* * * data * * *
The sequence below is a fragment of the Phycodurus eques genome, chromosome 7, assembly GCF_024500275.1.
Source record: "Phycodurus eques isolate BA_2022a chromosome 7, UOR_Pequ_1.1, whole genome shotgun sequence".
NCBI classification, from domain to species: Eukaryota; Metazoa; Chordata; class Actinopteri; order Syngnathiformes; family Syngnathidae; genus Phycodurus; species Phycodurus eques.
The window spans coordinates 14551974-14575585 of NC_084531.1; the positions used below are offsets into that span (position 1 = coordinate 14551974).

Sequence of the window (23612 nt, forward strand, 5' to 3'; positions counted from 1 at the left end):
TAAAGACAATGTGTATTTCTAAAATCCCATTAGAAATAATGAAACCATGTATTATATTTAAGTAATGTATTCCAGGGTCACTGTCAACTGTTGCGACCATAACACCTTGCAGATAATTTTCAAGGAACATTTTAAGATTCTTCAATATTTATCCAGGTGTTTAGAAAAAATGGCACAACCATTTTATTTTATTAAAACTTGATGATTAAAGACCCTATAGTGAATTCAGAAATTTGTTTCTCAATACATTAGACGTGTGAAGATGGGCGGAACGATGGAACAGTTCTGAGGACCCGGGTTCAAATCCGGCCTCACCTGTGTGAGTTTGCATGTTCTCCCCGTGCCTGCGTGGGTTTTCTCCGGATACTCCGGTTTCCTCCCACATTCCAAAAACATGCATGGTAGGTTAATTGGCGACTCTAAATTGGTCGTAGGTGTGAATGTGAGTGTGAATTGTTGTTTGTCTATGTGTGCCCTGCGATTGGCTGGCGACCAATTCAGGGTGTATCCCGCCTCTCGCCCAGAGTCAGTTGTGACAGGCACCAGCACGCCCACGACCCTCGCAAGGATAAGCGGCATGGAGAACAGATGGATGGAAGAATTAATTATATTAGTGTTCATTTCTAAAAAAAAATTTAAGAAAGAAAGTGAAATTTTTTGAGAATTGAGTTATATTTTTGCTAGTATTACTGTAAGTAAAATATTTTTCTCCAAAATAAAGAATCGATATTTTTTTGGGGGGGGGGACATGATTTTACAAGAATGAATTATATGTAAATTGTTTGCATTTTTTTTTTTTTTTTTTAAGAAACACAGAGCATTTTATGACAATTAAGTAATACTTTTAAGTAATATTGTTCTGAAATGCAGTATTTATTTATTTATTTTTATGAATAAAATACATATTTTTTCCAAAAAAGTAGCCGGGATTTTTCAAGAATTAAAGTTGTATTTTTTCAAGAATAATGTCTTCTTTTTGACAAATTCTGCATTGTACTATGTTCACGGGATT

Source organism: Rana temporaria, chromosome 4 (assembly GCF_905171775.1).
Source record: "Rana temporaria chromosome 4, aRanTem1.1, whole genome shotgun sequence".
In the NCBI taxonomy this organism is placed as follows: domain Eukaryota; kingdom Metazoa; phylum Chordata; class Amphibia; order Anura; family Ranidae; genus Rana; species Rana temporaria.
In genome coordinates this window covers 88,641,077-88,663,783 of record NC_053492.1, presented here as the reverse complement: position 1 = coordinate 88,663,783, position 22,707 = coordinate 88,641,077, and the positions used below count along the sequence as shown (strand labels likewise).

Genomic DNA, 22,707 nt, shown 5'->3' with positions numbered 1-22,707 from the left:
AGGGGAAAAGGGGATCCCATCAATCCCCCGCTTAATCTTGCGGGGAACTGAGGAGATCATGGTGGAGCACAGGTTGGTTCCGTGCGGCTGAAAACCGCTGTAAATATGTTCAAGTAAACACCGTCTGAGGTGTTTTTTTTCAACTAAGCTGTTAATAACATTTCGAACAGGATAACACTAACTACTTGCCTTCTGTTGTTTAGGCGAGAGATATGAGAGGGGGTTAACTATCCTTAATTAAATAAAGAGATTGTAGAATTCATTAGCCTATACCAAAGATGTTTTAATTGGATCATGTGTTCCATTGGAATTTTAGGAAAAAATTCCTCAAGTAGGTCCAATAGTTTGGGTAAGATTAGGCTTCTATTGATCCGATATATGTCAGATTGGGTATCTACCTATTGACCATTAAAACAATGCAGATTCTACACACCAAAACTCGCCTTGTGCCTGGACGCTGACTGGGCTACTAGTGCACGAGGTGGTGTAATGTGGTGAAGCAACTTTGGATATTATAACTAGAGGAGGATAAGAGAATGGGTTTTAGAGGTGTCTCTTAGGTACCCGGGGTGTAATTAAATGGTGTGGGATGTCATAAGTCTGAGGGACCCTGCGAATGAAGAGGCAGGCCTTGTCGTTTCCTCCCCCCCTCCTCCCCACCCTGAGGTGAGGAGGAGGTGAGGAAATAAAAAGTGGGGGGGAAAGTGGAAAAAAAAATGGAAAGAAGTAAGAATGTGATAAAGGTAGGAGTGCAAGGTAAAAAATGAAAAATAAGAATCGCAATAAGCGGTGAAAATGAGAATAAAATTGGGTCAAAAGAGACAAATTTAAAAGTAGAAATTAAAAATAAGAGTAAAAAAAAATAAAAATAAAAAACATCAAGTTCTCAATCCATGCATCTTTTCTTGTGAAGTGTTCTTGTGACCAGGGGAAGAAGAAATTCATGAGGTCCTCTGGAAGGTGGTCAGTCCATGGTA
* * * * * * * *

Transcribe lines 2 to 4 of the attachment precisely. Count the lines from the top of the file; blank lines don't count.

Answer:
Source record: "Phycodurus eques isolate BA_2022a chromosome 7, UOR_Pequ_1.1, whole genome shotgun sequence".
NCBI classification, from domain to species: Eukaryota; Metazoa; Chordata; class Actinopteri; order Syngnathiformes; family Syngnathidae; genus Phycodurus; species Phycodurus eques.
The window spans coordinates 14551974-14575585 of NC_084531.1; the positions used below are offsets into that span (position 1 = coordinate 14551974).